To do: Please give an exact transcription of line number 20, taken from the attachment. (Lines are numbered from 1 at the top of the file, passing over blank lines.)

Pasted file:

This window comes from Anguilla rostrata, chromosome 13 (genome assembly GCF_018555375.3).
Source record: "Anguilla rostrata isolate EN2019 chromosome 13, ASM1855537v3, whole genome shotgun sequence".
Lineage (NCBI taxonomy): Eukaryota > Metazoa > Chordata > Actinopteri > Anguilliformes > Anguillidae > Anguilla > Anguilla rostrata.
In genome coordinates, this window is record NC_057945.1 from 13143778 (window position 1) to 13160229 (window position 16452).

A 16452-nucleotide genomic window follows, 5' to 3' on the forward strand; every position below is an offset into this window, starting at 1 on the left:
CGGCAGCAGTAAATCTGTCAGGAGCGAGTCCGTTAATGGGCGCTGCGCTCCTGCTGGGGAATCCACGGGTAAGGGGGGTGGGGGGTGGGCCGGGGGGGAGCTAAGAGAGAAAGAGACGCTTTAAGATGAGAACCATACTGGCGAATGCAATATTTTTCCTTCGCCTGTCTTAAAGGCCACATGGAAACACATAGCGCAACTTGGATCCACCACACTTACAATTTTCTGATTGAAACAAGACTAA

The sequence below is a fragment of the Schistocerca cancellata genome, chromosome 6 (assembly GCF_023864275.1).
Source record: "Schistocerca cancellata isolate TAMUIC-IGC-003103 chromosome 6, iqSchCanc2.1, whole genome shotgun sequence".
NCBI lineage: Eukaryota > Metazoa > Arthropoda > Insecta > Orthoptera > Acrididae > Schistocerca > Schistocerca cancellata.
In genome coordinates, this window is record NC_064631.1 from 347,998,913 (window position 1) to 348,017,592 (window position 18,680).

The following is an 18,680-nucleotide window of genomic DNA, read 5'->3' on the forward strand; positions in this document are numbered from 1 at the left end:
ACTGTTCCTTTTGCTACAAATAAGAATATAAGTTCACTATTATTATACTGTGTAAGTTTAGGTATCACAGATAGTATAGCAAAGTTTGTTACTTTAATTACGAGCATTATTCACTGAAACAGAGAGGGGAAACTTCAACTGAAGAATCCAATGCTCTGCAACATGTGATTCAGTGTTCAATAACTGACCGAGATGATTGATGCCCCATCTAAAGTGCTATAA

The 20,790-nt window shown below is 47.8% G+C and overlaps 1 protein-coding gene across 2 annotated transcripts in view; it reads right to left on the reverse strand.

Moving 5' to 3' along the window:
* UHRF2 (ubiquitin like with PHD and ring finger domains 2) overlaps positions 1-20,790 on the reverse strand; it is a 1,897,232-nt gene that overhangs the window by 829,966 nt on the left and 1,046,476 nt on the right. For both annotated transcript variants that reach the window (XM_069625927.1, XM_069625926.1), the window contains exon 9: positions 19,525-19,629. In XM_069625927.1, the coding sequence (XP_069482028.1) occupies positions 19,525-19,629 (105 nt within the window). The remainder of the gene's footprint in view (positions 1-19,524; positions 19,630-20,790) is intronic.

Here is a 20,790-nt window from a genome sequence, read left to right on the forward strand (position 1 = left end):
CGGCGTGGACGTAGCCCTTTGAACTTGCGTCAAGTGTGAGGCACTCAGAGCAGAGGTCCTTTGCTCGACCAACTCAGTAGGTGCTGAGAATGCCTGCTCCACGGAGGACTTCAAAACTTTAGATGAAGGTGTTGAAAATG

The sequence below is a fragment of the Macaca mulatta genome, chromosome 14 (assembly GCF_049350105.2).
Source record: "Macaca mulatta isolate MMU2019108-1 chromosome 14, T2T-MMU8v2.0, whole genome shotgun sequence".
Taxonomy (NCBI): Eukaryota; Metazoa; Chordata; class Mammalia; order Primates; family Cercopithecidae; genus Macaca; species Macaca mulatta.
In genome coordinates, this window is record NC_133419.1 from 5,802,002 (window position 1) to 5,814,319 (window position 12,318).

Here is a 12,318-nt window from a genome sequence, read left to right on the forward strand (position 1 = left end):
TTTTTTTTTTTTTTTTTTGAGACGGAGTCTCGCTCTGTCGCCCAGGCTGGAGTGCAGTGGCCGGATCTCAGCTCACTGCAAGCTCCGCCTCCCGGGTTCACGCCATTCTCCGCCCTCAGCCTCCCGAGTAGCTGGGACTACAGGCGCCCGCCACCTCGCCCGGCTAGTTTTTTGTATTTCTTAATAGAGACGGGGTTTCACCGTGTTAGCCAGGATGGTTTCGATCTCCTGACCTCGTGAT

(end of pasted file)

Taxonomy (NCBI): Eukaryota; Metazoa; Chordata; class Mammalia; order Primates; family Cercopithecidae; genus Macaca; species Macaca mulatta.